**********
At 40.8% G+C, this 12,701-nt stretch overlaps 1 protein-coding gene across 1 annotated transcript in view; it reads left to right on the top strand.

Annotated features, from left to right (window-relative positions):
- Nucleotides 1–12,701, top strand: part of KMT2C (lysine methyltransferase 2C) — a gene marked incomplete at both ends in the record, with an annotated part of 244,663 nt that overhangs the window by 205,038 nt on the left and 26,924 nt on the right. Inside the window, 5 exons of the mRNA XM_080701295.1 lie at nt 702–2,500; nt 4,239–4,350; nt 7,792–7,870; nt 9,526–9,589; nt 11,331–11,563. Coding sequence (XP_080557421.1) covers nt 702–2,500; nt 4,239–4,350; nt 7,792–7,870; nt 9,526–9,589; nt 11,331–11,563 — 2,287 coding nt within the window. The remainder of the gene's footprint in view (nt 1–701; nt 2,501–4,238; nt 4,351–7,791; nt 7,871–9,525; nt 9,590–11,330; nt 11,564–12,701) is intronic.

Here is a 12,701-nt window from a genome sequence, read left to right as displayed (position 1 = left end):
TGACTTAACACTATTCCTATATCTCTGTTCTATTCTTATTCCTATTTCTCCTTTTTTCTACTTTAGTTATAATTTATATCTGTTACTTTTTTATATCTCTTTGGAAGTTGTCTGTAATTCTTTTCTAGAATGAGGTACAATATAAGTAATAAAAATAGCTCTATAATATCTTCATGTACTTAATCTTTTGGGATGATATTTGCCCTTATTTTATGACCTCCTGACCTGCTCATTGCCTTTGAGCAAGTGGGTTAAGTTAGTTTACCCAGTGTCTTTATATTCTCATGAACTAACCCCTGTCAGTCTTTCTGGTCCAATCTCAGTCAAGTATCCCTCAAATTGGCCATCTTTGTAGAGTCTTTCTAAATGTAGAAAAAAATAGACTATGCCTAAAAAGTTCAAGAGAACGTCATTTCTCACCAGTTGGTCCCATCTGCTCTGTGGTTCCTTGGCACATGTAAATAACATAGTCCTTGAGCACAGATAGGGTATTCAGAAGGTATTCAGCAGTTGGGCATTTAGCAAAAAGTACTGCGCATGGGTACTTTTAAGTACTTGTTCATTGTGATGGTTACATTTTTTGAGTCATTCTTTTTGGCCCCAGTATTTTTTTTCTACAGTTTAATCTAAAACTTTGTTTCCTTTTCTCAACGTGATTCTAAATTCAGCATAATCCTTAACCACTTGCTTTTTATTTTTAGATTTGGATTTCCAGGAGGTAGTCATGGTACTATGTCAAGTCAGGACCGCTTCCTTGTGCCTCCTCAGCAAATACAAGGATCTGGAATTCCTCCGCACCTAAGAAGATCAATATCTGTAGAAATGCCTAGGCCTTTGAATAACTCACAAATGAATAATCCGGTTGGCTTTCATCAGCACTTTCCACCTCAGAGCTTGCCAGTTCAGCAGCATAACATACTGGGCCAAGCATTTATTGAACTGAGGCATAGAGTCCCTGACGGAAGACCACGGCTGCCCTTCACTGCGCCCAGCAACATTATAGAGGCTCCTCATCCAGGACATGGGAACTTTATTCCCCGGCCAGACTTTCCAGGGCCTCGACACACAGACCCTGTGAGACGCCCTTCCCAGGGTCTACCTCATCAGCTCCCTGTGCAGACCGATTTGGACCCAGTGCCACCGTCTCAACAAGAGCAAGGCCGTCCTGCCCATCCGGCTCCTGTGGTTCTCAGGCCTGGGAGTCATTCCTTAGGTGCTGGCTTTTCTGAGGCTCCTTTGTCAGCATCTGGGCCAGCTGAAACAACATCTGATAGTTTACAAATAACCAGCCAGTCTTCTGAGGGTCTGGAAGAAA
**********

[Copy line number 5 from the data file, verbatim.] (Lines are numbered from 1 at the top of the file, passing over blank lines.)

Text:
TGACTTAACACTATTCCTATATCTCTGTTCTATTCTTATTCCTATTTCTCCTTTTTTCTACTTTAGTTATAATTTATATCTGTTACTTTTTTATATCTCTTTGGAAGTTGTCTGTAATTCTTTTCTAGAATGAGGTACAATATAAGTAATAAAAATAGCTCTATAATATCTTCATGTACTTAATCTTTTGGGATGATATTTGCCCTTATTTTATGACCTCCTGACCTGCTCATTGCCTTTGAGCAAGTGGGTTAAGTTAGTTTACCCAGTGTCTTTATATTCTCATGAACTAACCCCTGTCAGTCTTTCTGGTCCAATCTCAGTCAAGTATCCCTCAAATTGGCCATCTTTGTAGAGTCTTTCTAAATGTAGAAAAAAATAGACTATGCCTAAAAAGTTCAAGAGAACGTCATTTCTCACCAGTTGGTCCCATCTGCTCTGTGGTTCCTTGGCACATGTAAATAACATAGTCCTTGAGCACAGATAGGGTATTCAGAAGGTATTCAGCAGTTGGGCATTTAGCAAAAAGTACTGCGCATGGGTACTTTTAAGTACTTGTTCATTGTGATGGTTACATTTTTTGAGTCATTCTTTTTGGCCCCAGTATTTTTTTTCTACAGTTTAATCTAAAACTTTGTTTCCTTTTCTCAACGTGATTCTAAATTCAGCATAATCCTTAACCACTTGCTTTTTATTTTTAGATTTGGATTTCCAGGAGGTAGTCATGGTACTATGTCAAGTCAGGACCGCTTCCTTGTGCCTCCTCAGCAAATACAAGGATCTGGAATTCCTCCGCACCTAAGAAGATCAATATCTGTAGAAATGCCTAGGCCTTTGAATAACTCACAAATGAATAATCCGGTTGGCTTTCATCAGCACTTTCCACCTCAGAGCTTGCCAGTTCAGCAGCATAACATACTGGGCCAAGCATTTATTGAACTGAGGCATAGAGTCCCTGACGGAAGACCACGGCTGCCCTTCACTGCGCCCAGCAACATTATAGAGGCTCCTCATCCAGGACATGGGAACTTTATTCCCCGGCCAGACTTTCCAGGGCCTCGACACACAGACCCTGTGAGACGCCCTTCCCAGGGTCTACCTCATCAGCTCCCTGTGCAGACCGATTTGGACCCAGTGCCACCGTCTCAACAAGAGCAAGGCCGTCCTGCCCATCCGGCTCCTGTGGTTCTCAGGCCTGGGAGTCATTCCTTAGGTGCTGGCTTTTCTGAGGCTCCTTTGTCAGCATCTGGGCCAGCTGAAACAACATCTGATAGTTTACAAATAACCAGCCAGTCTTCTGAGGGTCTGGAAGAAA